Musical numbers: "Time for a Journey," "In Another Man's Arms," "Bishop's Light," "Tea," "Let's Go Today," "American Dream," "Poor Monsieur," "A Woman of a Certain Age," "The Good Ol' Zenith Canoe Club," "Don't," "Growing Younger," "Too True to Be Good," "I'm Not Going There," "Quartet," "How Was the Weather?," "It's Time for Goodbyes," "Now You're Talkin'," "Easy," "Old World Ways," "The Choice," "How Can There Be Any Happier Man?"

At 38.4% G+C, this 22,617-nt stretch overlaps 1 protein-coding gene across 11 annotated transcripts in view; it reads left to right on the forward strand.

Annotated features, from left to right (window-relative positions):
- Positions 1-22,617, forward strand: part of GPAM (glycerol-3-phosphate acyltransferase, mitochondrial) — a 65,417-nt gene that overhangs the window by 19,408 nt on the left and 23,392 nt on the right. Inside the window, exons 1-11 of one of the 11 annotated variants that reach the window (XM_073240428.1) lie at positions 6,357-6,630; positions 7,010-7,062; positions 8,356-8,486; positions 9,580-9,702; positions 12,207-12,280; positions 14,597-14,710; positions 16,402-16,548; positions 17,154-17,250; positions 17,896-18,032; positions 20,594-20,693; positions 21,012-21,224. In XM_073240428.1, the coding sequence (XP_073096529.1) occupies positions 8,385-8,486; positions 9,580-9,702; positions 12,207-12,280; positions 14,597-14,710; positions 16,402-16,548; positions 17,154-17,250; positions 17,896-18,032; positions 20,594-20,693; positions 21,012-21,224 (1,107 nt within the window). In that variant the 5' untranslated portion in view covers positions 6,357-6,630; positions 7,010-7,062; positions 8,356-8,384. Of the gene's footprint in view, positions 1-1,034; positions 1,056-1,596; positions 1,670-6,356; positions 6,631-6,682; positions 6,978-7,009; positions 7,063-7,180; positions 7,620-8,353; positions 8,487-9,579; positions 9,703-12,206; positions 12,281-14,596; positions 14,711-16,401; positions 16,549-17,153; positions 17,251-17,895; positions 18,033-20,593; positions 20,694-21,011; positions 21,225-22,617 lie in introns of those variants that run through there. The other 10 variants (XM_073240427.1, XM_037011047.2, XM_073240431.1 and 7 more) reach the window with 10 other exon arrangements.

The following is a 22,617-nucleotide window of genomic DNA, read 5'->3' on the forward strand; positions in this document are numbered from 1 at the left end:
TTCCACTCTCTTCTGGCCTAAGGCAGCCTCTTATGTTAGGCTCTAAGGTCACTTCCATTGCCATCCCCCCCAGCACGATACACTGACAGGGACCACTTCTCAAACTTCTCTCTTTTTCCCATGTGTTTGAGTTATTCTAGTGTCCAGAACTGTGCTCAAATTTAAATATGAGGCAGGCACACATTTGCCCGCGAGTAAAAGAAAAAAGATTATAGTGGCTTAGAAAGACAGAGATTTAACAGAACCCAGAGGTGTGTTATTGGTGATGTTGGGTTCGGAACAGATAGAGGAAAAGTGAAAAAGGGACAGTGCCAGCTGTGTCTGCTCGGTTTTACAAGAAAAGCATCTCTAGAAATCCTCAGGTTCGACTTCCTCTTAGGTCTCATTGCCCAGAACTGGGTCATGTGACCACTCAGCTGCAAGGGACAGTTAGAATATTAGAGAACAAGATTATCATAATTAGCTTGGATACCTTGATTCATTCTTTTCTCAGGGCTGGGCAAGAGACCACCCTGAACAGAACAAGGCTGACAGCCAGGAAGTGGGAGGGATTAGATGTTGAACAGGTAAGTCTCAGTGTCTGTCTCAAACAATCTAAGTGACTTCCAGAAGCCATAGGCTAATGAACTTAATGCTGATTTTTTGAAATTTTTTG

Musical numbers: “Time for a Journey,” “In Another Man’s Arms,” “Bishop’s Light,” “Tea,” “Let’s Go Today,” “American Dream,” “Poor Monsieur,” “A Woman of a Certain Age,” “The Good Ol’ Zenith Canoe Club,” “Don’t,” “Growing Younger,” “Too True to Be Good,” “I’m Not Going There,” “Quartet,” “How Was the Weather?,” “It’s Time for Goodbyes,” “Now You’re Talkin’,” “Easy,” “Old World Ways,” “The Choice,” “How Can There Be Any Happier Man?”Hal Linden’s performance in “Dodsworth,” a new musical premiering at Casa Manana, is one of the show’s chief charms, but his likable presence also spotlights the show’s problems with style and content. In Sinclair Lewis’ 1929 novel, the title character is a self-made man, a Midwestern auto tycoon. Sam Dodsworth has “thick hands” and his wife, Fran, can make him feel “as clumsy as a St. Bernard.” As portrayed Walter Huston in the 1939 film version — based on Sidney Howard’s Broadway hit — even at 60, Dodsworth is a rawboned, hickish eager-beaver. Does any of this sound like dapper, easygoing Linden? The novel follows the retired auto magnate touring Europe with Fran (Beth McVey), a pretentious woman 20 years his junior. She wants to be chic and young, and seeks flirtations — until Sam finds a love of his own. “Dodsworth” doesn’t have the full-force sardonic satire of “Babbitt,” but it allows Lewis to ruminate on (and mock) the claims of Old and New Worlds. Basically, “Dodsworth” is a consoling, middle-brow social satire, and as such , it has the soul of a Rodgers & Hammerstein musical. It’s mainstream Americana, earnest though mildly comic, as it sets a romantic tale against social issues that lend that tale some scope. Yet the musical writer Stephen Cole and composer Jeffrey Sayer leans toward a light, somewhat Sondheimian sophistication. Cole’s lyrics lack Sondheim’s polished wit, but Cole and Sayer are very accomplished with the clever cross-fades and scene-setting montages that are a Sondheim hallmark. “Don’t,” a dueling duet in a ladies’ room, is a barbed achievement in this vein. And an opening medley, as directed Bruce Lumpkin, is all smooth, bustling efficiency. John Farrell’s set augments that smartness with a sharp design. Using back projections, the Art Deco unit set functions as business office, sleek hotel room and stateroom. The production is a top-grade effort. But the material cries out for some of those big, heartfelt R&H numbers. The creators craft a touching moment when the Dodsworths split and they supply Sam with a finale about taking a new step. But these aren’t enough to offset the overall lightweight feel. The creators have slighted the fact that “Dodsworth” is about more than Sam’s romantic choice between his wife and a more sensible new love (the intelligent Dee Hoty in an unflattering wig). Sam is transformed Europe; he gets a few rough edges knocked off and gets excited some new ideas. Yet the likable Linden at the end is pretty much the likable Linden at the start. He’s so comfortably charming that one doubts Fran’s sanity when she goes for the Europeans — they should be so suave. In one way she’s right, though: Linden is enjoyable, a light-comedy master. But like the show, the character he plays needs to be more substantial.